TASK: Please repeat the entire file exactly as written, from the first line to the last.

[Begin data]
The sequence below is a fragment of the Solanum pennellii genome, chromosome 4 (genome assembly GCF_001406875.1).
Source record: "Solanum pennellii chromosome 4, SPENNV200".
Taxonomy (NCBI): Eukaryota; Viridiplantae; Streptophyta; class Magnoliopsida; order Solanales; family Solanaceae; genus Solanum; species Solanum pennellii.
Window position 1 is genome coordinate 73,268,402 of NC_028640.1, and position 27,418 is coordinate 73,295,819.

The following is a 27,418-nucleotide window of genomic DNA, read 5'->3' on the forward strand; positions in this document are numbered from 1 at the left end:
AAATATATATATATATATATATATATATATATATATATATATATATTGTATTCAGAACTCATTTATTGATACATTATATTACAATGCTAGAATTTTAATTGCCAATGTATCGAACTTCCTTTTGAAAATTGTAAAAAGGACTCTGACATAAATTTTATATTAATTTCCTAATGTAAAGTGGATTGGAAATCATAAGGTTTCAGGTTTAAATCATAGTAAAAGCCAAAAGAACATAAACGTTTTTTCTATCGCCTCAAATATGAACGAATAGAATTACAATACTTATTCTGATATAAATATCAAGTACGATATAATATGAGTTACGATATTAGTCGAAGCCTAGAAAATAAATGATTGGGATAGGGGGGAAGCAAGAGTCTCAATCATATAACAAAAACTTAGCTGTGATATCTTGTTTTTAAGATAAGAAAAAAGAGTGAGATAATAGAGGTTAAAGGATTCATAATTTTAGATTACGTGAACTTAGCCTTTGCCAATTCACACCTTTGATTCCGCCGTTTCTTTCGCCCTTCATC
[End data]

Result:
The sequence below is a fragment of the Solanum pennellii genome, chromosome 4 (genome assembly GCF_001406875.1).
Source record: "Solanum pennellii chromosome 4, SPENNV200".
Taxonomy (NCBI): Eukaryota; Viridiplantae; Streptophyta; class Magnoliopsida; order Solanales; family Solanaceae; genus Solanum; species Solanum pennellii.
Window position 1 is genome coordinate 73,268,402 of NC_028640.1, and position 27,418 is coordinate 73,295,819.

The following is a 27,418-nucleotide window of genomic DNA, read 5'->3' on the forward strand; positions in this document are numbered from 1 at the left end:
AAATATATATATATATATATATATATATATATATATATATATATATTGTATTCAGAACTCATTTATTGATACATTATATTACAATGCTAGAATTTTAATTGCCAATGTATCGAACTTCCTTTTGAAAATTGTAAAAAGGACTCTGACATAAATTTTATATTAATTTCCTAATGTAAAGTGGATTGGAAATCATAAGGTTTCAGGTTTAAATCATAGTAAAAGCCAAAAGAACATAAACGTTTTTTCTATCGCCTCAAATATGAACGAATAGAATTACAATACTTATTCTGATATAAATATCAAGTACGATATAATATGAGTTACGATATTAGTCGAAGCCTAGAAAATAAATGATTGGGATAGGGGGGAAGCAAGAGTCTCAATCATATAACAAAAACTTAGCTGTGATATCTTGTTTTTAAGATAAGAAAAAAGAGTGAGATAATAGAGGTTAAAGGATTCATAATTTTAGATTACGTGAACTTAGCCTTTGCCAATTCACACCTTTGATTCCGCCGTTTCTTTCGCCCTTCATC